Saying “I love you” isn’t very difficult, but it can prove to be an issue when your spouse is deployed and communication isn’t easy. If you can’t talk on the phone every day, you might find it hard to communicate your love on a regular basis.
So the next best thing is to get creative with the methods through which you say “I love you.” Here are several creative things you can do from the home front that serve that purpose.
Homecoming is a hard thing to prep for as a military spouse. It’s hard to keep your mind from wandering. The imagination runs wild, and after being on your own so long, it feel nice to hope and fantasize about how all of your worries and your loneliness will melt away and magically your family will move forward without missing a beat.
Unfortunately, that’s seldom the case.
It’s key to remember that a successful reintegration and homecoming is one that has few expectations, because disappointment can really sour everything. One area that expectations are hard to manage is in the bedroom.
When Christine Lay’s husband came home, she described the feeling as “amazing,” if she could even put her excitement into words.
You might know Christine as the mother whose son, Jamey, received a service dog from Veterans United Foundation. But there’s a lot more to this military spouse. Her husband, Andrew Lay, returned home in July to El Paso, Texas, from deployment after being away for nine months.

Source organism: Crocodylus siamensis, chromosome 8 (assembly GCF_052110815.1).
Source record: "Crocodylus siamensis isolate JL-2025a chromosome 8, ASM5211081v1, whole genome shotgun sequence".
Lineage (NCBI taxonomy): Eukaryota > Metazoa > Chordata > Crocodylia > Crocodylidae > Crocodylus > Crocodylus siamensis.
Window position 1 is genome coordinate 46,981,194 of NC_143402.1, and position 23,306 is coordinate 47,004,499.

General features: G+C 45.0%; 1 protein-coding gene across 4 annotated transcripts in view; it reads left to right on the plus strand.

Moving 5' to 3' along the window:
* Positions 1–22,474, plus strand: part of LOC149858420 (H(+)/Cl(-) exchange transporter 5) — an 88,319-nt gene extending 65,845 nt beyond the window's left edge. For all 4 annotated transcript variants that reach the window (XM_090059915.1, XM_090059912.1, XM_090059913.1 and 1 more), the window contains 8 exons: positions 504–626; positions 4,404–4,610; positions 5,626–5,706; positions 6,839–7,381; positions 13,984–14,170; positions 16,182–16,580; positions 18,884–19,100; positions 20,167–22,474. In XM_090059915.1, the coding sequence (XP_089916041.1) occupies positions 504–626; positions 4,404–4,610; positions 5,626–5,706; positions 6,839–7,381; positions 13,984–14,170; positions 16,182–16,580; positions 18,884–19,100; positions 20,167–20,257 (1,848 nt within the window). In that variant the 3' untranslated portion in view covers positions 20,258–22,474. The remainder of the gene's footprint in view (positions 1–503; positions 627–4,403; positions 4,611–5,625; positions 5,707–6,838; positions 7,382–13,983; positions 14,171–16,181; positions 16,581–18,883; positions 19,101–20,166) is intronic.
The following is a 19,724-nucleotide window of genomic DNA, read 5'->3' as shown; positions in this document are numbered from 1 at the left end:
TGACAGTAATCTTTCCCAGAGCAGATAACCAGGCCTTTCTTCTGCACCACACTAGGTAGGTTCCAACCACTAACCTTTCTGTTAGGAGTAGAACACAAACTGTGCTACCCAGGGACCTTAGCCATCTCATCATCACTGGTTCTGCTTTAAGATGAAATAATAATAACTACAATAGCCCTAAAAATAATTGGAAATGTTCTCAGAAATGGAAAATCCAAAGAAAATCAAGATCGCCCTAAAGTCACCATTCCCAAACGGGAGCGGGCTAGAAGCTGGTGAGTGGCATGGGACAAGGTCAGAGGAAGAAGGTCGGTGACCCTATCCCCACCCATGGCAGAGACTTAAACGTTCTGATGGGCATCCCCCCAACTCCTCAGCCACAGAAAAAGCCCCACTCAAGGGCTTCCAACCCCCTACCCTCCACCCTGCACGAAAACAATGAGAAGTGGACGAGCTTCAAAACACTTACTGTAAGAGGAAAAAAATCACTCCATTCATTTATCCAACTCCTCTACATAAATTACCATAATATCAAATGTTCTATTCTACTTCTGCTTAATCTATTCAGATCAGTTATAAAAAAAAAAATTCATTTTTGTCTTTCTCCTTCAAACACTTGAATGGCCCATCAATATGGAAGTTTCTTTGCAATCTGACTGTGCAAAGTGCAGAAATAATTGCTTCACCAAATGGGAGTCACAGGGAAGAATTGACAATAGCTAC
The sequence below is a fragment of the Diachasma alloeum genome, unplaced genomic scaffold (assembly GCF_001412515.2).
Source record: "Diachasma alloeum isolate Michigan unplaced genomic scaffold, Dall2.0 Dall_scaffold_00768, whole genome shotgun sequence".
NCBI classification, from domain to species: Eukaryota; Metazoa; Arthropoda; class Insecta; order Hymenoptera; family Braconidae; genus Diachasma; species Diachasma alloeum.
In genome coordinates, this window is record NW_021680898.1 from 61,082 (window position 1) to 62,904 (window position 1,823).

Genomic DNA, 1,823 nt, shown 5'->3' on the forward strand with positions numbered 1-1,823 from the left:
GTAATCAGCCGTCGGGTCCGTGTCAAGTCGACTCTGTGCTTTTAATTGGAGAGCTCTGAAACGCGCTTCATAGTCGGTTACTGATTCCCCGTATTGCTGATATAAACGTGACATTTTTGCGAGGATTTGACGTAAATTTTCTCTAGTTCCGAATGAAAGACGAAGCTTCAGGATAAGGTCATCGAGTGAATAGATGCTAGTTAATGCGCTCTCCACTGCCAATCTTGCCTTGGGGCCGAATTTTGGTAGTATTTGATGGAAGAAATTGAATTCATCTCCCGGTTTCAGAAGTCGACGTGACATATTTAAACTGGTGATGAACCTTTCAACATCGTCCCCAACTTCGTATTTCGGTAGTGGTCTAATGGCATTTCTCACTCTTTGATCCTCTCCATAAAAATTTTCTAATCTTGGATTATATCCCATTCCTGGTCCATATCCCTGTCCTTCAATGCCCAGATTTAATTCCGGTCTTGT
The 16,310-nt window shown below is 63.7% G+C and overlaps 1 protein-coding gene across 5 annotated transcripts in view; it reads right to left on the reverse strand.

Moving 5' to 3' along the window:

Plans are often tentative in the military. A road trip alone may have a plan A, B, C, D and still not work out. Road trips come and go, but what happens when a military couple wants to plan their once-in-a-lifetime wedding?
Some military couples may have their dream wedding no problem, but it isn’t uncommon for an enlistment date, assignment, deployment or other military-related circumstance to call for some sacrifice and compromise.
Many couples consider vow renewals or second ceremonies. If you’re one of those couples, here are a few things to think about: See More
Military families don’t always get to rank their priorities. A marriage often endure deployments, PCSs, and TDYs in addition to work, school, children and everyday life. That mix can make a healthy marriage fall pretty far down the list.
Sometimes a marriage need a little reinforcement to ride out the inconsistencies of military life. Whether it’s to revive or just maintain a healthy marriage, here are some resources designed specifically for the military marriage: See More
Military homecomings are often incredibly emotional periods for both returning service members and their families.While joyous and exciting, sometimes they can also prove emotionally and psychologically challenging. Family’s dynamics can change. Children have grown. Experiences in the field can register a significant impact on military members.
The reality is that homecomings can prove challenging for service members and those who love them.
“Reunion with family often is idealized as a quick, smooth return to normalcy,” according to the American Psychological Association’s Help Center. “The reality may fall short of that ideal.”